"Just came to a stand still. Moved us to one lane finally. It has been about half an hour this last mile," said Carol Anderson. The semi truck overturned at about 3:15 this morning. It was carrying liquid tree sap. When the sap spilled on the cold pavement it thickened and became sticky. Emergency management crews pressure washed about 200 yards of road. Which took about 12 hours to clean. Meanwhile drivers were growing impatient.
"People were getting hung up in the median because Kentucky people knew where to get through. So they were crossing over the medians getting hung up." Carol Anderson is driving from Florida. Not being a local she had no choice but to sit in traffic. "No direction from any officers. I can't believe there's not police out telling you where to go. I just followed the semis. I thought they know more than I do," said Anderson.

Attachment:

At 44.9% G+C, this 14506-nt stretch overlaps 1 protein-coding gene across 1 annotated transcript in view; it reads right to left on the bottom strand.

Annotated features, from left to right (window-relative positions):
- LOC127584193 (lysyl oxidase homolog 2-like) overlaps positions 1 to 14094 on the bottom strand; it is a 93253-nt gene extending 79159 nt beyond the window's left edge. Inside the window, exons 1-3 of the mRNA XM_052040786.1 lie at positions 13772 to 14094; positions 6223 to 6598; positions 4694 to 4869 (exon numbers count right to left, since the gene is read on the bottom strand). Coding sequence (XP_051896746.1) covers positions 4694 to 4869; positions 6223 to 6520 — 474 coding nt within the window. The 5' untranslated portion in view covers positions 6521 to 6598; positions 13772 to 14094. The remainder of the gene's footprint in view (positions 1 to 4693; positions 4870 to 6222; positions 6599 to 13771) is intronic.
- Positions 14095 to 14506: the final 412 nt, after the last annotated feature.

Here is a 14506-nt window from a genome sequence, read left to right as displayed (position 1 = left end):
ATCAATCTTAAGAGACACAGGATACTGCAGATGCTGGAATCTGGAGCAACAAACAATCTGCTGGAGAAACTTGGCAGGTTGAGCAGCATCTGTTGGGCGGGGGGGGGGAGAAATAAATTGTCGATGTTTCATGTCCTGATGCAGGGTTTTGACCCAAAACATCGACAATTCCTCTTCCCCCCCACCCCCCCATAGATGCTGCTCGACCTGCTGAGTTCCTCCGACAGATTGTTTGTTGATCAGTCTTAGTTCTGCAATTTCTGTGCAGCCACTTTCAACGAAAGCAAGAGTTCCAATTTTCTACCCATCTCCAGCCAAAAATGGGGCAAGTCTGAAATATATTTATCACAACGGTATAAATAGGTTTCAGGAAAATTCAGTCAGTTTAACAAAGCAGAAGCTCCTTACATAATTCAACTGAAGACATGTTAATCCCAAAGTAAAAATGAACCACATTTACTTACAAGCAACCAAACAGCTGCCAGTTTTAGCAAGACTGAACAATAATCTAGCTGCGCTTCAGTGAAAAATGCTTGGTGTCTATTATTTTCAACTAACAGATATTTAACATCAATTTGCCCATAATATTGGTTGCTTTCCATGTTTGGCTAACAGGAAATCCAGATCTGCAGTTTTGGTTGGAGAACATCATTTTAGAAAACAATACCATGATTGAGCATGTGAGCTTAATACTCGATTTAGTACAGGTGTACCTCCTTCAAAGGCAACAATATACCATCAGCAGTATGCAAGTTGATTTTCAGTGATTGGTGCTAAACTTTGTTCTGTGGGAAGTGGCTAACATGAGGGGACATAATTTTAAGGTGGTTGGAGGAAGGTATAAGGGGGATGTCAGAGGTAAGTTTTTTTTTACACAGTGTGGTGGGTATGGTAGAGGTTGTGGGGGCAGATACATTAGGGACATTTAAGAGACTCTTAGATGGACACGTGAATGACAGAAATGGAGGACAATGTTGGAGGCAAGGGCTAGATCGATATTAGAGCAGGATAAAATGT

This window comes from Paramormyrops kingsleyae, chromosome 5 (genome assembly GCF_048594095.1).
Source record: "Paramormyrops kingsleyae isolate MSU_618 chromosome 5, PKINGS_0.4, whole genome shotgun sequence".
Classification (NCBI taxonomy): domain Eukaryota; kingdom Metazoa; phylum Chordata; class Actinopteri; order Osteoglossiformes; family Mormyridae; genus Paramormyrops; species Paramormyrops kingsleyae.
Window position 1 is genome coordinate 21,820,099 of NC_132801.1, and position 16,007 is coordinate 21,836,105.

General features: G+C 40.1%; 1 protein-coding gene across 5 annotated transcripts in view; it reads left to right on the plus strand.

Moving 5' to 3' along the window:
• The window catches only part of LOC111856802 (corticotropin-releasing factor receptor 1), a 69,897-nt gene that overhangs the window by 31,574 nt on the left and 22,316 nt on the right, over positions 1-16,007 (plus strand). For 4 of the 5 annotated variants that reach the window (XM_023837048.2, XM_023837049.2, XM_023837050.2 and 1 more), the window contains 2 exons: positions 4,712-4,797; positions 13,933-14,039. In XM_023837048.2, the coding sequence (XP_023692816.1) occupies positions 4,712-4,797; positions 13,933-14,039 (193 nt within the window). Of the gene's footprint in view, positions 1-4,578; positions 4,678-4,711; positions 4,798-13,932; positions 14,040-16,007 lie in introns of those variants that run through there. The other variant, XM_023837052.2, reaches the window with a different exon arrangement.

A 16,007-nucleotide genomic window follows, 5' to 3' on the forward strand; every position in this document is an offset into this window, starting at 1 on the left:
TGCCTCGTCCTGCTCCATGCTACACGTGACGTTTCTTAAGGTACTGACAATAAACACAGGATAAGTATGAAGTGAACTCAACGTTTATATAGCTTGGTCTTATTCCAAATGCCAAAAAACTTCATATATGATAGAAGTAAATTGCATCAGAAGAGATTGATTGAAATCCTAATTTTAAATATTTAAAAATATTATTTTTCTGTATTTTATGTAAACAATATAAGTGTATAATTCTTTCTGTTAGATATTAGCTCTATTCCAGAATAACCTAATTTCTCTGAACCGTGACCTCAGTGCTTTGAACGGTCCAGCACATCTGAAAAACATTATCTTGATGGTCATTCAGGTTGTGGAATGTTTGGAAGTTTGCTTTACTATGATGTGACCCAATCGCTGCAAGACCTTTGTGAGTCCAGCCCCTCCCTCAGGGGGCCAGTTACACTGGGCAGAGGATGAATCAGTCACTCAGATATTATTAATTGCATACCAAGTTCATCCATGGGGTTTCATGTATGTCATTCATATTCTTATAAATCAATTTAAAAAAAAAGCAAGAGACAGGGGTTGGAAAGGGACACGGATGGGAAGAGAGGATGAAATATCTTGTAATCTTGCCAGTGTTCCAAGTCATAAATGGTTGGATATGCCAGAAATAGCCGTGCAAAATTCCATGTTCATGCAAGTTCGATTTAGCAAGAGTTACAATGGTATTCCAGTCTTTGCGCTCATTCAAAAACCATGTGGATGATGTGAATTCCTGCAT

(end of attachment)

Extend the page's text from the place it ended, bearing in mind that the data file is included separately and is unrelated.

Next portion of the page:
"I sat up here at the stoplight. It went through I know five or six changes of the light and the line never moved." Chris Snodgrass lives in Henderson and he even had trouble finding his way around. He can still offer some sympathy to the out-of-towners just passing through. "Ahh they'd be screwed. They would be lost. I feel sorry for them because they are going to be stuck in that traffic for god knows how long."